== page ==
visual risks.

Photographer and Java Café owner Langlois' exhibit, I Feel

Pretty, Oh So Pretty..., takes a remarkably different approach to portraiture.

Though the collection is small - it fits into one room and is comprised of only

seven pieces - it succeeds in capturing the technical range Harding's work so

conspicuously lacks.

Langlois received a degree in photography before

relocating from the United States to Phnom Penh. She originally came to do aid

work, but eventually decided to open a café that could create a network for

expatriates. The artistic component of her establishment is a nod to her own

days as a student photographer.

I Feel Pretty is Langlois' first public

show and it represents the culmination of several years of off-and-on work in a

private studio.

Having met the subjects of her series while attending a

Mardi Gras celebration in Cambodia, Langlois asked to photograph the Asian

transvestites on a whim.

Enlisting the help of a make-up artist, she

shot them one night at Nexus, the now-defunct discotheque near Independence

Monument. The end product left her with seven large-scale, silver gelatin

glimpses into the transformative lives of Kiki and her friends.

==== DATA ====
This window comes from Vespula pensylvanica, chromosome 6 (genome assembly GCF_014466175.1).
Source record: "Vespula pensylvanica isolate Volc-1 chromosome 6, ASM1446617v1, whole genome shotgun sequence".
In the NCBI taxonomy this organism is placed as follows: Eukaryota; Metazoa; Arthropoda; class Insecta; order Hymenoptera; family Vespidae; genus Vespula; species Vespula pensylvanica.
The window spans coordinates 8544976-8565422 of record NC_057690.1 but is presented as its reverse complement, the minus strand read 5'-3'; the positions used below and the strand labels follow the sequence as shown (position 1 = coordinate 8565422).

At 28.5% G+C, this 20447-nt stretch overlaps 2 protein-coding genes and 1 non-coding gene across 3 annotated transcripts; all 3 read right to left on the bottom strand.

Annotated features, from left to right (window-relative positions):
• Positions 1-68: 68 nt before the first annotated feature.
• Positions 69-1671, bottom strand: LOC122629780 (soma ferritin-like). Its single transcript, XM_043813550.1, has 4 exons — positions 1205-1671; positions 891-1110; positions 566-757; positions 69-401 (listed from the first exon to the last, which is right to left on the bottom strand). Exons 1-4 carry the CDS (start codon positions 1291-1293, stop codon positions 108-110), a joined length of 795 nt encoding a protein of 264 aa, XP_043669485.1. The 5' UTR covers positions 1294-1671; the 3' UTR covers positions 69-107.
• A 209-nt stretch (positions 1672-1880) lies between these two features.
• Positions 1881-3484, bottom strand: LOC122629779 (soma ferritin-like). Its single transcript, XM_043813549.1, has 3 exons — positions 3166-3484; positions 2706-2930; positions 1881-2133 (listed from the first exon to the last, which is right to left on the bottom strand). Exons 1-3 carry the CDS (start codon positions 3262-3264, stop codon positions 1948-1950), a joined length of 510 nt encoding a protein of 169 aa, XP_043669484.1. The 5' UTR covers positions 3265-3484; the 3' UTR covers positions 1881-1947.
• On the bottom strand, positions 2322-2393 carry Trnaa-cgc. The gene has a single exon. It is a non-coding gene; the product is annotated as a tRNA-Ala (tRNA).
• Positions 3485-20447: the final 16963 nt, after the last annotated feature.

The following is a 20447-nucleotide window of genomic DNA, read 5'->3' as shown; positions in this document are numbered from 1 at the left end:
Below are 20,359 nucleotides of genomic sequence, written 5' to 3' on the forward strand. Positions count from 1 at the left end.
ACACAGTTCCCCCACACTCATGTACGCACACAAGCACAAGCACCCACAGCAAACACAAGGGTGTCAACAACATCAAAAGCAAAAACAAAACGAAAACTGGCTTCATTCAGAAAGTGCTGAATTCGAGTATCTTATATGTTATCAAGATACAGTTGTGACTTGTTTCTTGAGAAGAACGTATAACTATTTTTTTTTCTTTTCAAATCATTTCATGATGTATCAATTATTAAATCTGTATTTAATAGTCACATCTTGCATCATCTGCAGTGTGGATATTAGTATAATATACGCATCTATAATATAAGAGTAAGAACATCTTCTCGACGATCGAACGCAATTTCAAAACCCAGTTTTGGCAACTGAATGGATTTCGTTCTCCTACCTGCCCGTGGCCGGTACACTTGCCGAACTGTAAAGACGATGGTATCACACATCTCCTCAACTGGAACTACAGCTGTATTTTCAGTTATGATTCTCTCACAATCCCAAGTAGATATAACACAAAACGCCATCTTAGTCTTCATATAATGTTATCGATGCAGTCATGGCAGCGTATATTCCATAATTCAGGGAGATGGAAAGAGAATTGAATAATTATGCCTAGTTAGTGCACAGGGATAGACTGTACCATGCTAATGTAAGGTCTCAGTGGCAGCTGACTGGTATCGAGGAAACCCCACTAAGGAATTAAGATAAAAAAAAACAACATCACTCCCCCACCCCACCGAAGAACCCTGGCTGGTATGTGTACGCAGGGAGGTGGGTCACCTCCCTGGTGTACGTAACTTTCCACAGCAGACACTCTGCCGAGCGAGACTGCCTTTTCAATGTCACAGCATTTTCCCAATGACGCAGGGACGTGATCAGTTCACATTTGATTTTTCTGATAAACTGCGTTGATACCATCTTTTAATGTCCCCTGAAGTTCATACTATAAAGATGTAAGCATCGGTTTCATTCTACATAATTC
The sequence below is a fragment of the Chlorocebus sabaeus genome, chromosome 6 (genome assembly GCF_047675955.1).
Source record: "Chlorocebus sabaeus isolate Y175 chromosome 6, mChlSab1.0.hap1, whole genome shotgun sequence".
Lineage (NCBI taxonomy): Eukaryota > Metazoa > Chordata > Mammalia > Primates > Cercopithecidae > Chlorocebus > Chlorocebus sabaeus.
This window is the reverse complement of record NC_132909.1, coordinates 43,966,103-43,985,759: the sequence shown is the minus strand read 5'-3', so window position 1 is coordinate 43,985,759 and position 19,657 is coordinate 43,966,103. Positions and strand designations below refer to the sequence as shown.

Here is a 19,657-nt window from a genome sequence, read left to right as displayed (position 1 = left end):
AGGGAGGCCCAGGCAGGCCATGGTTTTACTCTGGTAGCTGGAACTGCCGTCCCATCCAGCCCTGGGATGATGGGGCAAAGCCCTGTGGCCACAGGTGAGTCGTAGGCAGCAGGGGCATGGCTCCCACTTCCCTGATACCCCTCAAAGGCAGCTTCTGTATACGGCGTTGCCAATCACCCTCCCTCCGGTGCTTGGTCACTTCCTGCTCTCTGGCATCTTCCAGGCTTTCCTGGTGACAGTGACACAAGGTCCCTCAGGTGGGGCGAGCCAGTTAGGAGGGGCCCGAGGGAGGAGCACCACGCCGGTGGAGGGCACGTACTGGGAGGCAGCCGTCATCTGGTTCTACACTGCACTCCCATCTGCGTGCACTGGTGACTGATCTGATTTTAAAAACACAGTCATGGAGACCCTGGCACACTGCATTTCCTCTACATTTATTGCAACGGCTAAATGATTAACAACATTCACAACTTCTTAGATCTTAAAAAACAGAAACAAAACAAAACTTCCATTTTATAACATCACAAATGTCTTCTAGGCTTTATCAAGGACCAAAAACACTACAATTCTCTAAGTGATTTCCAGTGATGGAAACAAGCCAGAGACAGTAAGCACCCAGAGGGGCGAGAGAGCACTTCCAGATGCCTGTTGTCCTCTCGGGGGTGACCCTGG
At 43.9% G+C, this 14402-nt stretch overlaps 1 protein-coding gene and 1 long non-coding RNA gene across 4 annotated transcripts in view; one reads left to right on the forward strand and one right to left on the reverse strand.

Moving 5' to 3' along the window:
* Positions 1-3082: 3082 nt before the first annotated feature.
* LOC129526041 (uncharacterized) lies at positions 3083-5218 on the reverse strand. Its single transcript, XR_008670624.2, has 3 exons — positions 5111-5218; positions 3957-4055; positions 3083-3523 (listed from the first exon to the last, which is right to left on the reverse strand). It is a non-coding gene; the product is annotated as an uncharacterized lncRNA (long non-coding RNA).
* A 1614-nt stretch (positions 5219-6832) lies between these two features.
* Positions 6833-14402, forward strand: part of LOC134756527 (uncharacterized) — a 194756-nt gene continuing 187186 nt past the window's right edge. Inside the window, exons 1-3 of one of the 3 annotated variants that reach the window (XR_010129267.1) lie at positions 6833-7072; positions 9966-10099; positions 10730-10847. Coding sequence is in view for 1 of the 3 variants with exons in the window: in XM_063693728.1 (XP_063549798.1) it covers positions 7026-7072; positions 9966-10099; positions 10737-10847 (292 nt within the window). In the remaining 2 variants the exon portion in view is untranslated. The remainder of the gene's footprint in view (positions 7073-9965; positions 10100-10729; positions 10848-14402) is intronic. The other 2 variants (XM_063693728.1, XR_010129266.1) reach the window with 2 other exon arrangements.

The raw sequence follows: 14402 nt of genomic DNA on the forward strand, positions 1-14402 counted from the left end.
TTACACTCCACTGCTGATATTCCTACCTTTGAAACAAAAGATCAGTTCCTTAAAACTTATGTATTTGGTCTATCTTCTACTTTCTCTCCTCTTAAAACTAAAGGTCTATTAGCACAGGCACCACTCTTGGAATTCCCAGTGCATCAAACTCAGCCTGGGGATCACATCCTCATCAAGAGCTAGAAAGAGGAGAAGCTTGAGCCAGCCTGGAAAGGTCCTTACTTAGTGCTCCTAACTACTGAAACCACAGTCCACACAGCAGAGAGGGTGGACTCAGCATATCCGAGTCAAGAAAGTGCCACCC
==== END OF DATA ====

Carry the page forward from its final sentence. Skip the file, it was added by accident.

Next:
regard to format, Langlois' collection is well suited for display alongside

Harding's works. Both series successfully limn those alienated from mainstream

Khmer society, and they each put a premium on portraiture.


similarities, however, end there. A stark contrast to Harding's dusky

meditations on the starved and exploited, Langlois' candid drag shots, in all

their action and insouciance, radiate a palpable energy and are more decadent

than desolate.

Langlois' twin "Brides" panels, labeled I and II, capture

the full range of her subjects' dance-like movements. Relying heavily on the

dynamic between light and shadow to energize her portraits, the photographer

clearly knows how to profit from her medium-the brides' blurred faces are

further transfigured by the glint of a strobe light.

The close-up in

"Kiki I" is a masculinized evocation of Garbo's pallid face - and indeed, the

photograph conjures an Old-World decadence that is the essence of drag

performance. A wise move: Langlois fully captures the foggy Hollywood glamour of

her muse.

Even when Langlois' camera lens is shifted into focus, as in

"Bridesmaid," the energy is captivating. A soft white countenance is shown in

natural light, each feature plain and visible. Only the eyes are slightly

blurred, so in place of two, there are four. The effect, though initially

distracting, is also darkly sensuous - a creative flourish that attests to the

artist's skill.

Occasionally, Langlois falters. A few of her prints feel

trite, as though the artist had never heard of Mapplethorpe or Pierre Molinier,

each of whom made careers from recording the appeal of transvestism on film.

Like Harding, Langlois - who freezes facial motion but discounts all other

anatomy - could take more risks.

All in all, however, Langlois has

furnished her gallery with some thoughtful portraits, and the Phnom Penh art

world can certainly benefit from this gifted newcomer. She and Harding have

assembled a noteworthy review, reminding enthusiasts that Cambodian art can be

both socially conscious and pleasing to the eye.